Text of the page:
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tr.v. ab·horred, ab·hor·ring, ab·hors
To regard with horror or loathing; detest: "The problem with Establishment Republicans is they abhor the unseemliness of a political brawl" (Patrick J. Buchanan).

[Middle English abhorren, from Latin abhorrēre, to shrink from : ab-, from; see ab-1 + horrēre, to shudder.]

ab·hor′rer n.
American Heritage® Dictionary of the English Language, Fifth Edition. Copyright © 2016 by Houghton Mifflin Harcourt Publishing Company. Published by Houghton Mifflin Harcourt Publishing Company. All rights reserved.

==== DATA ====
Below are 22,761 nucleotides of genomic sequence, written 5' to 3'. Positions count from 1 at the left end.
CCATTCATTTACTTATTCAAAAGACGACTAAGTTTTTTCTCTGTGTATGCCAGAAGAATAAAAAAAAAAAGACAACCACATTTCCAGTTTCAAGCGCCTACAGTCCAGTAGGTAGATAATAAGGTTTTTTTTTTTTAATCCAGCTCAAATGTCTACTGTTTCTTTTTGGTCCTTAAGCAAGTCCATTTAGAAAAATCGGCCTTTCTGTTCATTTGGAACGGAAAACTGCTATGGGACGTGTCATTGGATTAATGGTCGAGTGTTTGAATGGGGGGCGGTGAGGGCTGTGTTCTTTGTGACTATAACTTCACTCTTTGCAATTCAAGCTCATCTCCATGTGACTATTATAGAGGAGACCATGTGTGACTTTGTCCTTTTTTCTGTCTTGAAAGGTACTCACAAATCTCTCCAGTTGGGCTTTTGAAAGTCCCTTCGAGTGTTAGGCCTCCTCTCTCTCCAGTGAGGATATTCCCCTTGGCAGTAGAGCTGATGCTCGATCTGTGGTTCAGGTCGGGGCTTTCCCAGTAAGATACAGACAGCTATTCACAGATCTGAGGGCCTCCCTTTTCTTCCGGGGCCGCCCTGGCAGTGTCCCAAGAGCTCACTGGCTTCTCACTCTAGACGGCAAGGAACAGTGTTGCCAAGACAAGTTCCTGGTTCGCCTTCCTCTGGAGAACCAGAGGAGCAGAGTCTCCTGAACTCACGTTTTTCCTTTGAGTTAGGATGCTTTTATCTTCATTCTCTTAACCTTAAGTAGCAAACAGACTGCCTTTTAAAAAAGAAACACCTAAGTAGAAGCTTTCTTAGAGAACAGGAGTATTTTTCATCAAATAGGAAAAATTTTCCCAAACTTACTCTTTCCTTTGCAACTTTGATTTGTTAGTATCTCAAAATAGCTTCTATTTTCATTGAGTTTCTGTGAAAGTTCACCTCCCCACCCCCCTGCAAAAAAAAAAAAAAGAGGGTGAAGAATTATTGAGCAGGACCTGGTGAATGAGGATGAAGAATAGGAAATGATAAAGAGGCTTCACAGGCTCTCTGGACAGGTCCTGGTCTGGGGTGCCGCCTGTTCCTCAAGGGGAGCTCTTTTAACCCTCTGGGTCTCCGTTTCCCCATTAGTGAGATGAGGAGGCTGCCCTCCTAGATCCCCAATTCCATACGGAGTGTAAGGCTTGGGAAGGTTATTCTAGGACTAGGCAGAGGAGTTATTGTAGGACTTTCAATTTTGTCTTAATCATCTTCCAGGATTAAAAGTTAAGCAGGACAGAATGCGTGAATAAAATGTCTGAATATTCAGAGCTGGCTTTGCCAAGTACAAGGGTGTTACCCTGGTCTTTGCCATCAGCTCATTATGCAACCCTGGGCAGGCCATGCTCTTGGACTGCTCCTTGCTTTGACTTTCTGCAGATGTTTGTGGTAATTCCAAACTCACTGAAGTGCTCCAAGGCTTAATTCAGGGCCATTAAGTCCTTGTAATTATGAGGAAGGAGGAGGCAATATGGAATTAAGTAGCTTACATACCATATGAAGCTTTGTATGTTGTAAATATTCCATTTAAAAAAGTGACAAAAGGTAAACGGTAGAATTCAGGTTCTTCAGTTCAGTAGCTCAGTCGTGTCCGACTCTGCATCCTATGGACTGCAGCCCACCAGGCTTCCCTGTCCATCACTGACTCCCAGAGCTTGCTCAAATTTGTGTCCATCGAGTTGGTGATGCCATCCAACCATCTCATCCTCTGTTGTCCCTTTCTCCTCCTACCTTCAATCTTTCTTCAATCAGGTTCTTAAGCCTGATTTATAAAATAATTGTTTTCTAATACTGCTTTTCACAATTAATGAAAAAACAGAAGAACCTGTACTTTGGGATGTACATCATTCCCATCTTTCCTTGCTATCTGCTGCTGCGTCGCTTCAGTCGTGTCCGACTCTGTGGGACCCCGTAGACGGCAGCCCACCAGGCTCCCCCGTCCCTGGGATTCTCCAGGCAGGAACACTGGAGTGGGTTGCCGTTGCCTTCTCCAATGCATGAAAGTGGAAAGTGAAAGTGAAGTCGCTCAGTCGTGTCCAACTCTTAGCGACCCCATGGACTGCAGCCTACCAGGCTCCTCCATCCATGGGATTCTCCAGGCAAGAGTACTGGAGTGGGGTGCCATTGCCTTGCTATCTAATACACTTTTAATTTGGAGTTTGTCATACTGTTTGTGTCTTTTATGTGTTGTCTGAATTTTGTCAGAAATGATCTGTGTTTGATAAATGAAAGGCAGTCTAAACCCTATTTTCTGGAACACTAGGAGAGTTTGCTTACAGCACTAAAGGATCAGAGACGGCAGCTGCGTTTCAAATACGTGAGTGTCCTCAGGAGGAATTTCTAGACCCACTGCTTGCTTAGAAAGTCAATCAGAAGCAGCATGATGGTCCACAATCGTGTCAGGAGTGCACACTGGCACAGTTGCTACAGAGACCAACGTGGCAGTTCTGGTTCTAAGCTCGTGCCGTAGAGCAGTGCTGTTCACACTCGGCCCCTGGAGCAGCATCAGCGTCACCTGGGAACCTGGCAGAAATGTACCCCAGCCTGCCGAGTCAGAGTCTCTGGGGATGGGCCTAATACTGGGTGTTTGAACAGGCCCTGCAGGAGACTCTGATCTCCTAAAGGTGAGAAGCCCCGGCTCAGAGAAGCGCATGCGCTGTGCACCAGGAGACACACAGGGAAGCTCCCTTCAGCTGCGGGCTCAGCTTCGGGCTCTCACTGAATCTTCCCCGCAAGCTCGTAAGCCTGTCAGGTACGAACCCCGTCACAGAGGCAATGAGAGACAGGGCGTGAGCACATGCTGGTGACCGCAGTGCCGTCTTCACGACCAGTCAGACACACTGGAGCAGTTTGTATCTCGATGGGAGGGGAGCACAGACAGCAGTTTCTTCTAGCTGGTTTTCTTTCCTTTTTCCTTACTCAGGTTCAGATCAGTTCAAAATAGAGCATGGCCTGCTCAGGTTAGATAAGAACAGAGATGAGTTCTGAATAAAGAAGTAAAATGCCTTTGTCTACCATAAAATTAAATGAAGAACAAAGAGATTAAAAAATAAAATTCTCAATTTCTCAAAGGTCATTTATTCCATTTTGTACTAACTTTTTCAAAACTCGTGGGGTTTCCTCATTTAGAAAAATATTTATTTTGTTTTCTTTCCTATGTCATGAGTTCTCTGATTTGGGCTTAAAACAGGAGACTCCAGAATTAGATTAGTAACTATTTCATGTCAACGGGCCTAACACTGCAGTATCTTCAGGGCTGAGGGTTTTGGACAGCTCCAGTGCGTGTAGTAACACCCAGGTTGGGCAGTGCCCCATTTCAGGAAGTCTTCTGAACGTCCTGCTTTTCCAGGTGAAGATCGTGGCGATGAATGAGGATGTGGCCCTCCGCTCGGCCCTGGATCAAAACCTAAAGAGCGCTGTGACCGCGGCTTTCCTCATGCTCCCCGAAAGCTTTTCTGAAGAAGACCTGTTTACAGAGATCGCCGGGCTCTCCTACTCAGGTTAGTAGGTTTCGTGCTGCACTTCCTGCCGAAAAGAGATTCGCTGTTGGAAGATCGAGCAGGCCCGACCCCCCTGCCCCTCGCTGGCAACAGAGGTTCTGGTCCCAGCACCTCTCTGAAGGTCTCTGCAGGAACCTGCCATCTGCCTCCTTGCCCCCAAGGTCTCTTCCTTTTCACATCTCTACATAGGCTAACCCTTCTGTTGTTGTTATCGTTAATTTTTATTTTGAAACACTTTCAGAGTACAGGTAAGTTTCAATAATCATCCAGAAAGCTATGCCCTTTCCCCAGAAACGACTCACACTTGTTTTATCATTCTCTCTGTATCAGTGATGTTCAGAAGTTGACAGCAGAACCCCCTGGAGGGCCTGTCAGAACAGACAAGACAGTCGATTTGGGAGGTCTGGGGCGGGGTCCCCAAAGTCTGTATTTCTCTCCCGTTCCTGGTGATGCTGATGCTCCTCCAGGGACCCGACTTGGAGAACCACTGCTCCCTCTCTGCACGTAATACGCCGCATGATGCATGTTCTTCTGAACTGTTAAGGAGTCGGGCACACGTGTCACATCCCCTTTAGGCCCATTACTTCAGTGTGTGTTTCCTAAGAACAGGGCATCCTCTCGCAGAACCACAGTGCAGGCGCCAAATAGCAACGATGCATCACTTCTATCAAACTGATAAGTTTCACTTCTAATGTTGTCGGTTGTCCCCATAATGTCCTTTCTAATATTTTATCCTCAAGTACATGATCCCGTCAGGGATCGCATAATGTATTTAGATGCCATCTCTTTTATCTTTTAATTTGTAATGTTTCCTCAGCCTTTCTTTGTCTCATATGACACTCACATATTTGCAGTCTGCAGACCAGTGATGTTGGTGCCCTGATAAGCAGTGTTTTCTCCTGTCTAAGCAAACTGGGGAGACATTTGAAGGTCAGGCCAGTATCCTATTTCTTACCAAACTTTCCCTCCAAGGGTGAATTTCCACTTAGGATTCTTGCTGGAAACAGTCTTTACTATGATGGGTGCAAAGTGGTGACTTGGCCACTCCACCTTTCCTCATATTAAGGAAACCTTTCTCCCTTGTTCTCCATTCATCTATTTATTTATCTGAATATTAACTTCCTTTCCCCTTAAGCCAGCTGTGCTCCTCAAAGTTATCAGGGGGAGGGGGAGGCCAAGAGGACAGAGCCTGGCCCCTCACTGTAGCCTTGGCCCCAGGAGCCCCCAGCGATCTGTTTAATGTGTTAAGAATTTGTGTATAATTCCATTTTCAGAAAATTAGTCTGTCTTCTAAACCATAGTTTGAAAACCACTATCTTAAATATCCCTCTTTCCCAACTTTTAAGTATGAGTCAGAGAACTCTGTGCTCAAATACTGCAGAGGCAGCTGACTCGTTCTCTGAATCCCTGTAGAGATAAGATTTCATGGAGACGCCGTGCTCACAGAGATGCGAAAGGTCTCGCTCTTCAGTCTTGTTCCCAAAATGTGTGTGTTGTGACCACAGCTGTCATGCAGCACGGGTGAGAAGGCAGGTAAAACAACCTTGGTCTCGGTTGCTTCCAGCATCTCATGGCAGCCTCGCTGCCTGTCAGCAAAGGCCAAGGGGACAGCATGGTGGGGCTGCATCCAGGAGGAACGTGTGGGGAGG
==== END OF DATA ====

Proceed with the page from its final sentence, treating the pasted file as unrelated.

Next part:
ThesaurusAntonymsRelated WordsSynonymsLegend:
Noun1.abhorrer - a signer of a 1679 address to Charles II in which those who petitioned for the reconvening of parliament were condemned and abhorred
signatory, signer - someone who signs and is bound by a document
Based on WordNet 3.0, Farlex clipart collection. © 2003-2012 Princeton University, Farlex Inc.
References in periodicals archive ?
On ne peut alors abhorrer ni honnir sa propre chair.
tout bon Francois & Catholique doit detester & abhorrer [aller contre la Loi salique, car cela est] directement contraire a la parole de Dieu, aux saincts Decrets, Concile & libertez de l'Eglise Gallicane : & [...] ouvre la porte a l'entiere ruine & eversion de toutes polices & societez humaines instituees de Dieu[.] tout homme de bien & vray Francois doit exposer sa vie, plustost que souffrir qu'elle soit alteree & violee (103).